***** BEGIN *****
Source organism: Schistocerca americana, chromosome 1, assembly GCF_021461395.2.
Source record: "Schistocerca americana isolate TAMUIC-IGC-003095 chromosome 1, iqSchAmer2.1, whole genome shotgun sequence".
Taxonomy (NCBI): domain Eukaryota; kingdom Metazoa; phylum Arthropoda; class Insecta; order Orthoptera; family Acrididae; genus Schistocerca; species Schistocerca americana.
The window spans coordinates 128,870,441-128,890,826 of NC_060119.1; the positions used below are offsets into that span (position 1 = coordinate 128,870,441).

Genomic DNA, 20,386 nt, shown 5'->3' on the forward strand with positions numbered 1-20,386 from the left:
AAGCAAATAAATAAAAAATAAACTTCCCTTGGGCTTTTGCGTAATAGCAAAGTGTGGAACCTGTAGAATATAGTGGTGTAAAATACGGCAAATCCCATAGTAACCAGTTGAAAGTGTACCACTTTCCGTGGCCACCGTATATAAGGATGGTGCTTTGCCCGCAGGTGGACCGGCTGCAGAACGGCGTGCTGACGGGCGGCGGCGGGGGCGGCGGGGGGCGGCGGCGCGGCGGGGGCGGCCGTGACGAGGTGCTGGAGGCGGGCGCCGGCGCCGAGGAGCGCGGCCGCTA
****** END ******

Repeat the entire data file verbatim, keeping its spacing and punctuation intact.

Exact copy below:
Source organism: Schistocerca americana, chromosome 1, assembly GCF_021461395.2.
Source record: "Schistocerca americana isolate TAMUIC-IGC-003095 chromosome 1, iqSchAmer2.1, whole genome shotgun sequence".
Taxonomy (NCBI): domain Eukaryota; kingdom Metazoa; phylum Arthropoda; class Insecta; order Orthoptera; family Acrididae; genus Schistocerca; species Schistocerca americana.
The window spans coordinates 128,870,441-128,890,826 of NC_060119.1; the positions used below are offsets into that span (position 1 = coordinate 128,870,441).

Genomic DNA, 20,386 nt, shown 5'->3' on the forward strand with positions numbered 1-20,386 from the left:
AAGCAAATAAATAAAAAATAAACTTCCCTTGGGCTTTTGCGTAATAGCAAAGTGTGGAACCTGTAGAATATAGTGGTGTAAAATACGGCAAATCCCATAGTAACCAGTTGAAAGTGTACCACTTTCCGTGGCCACCGTATATAAGGATGGTGCTTTGCCCGCAGGTGGACCGGCTGCAGAACGGCGTGCTGACGGGCGGCGGCGGGGGCGGCGGGGGGCGGCGGCGCGGCGGGGGCGGCCGTGACGAGGTGCTGGAGGCGGGCGCCGGCGCCGAGGAGCGCGGCCGCTA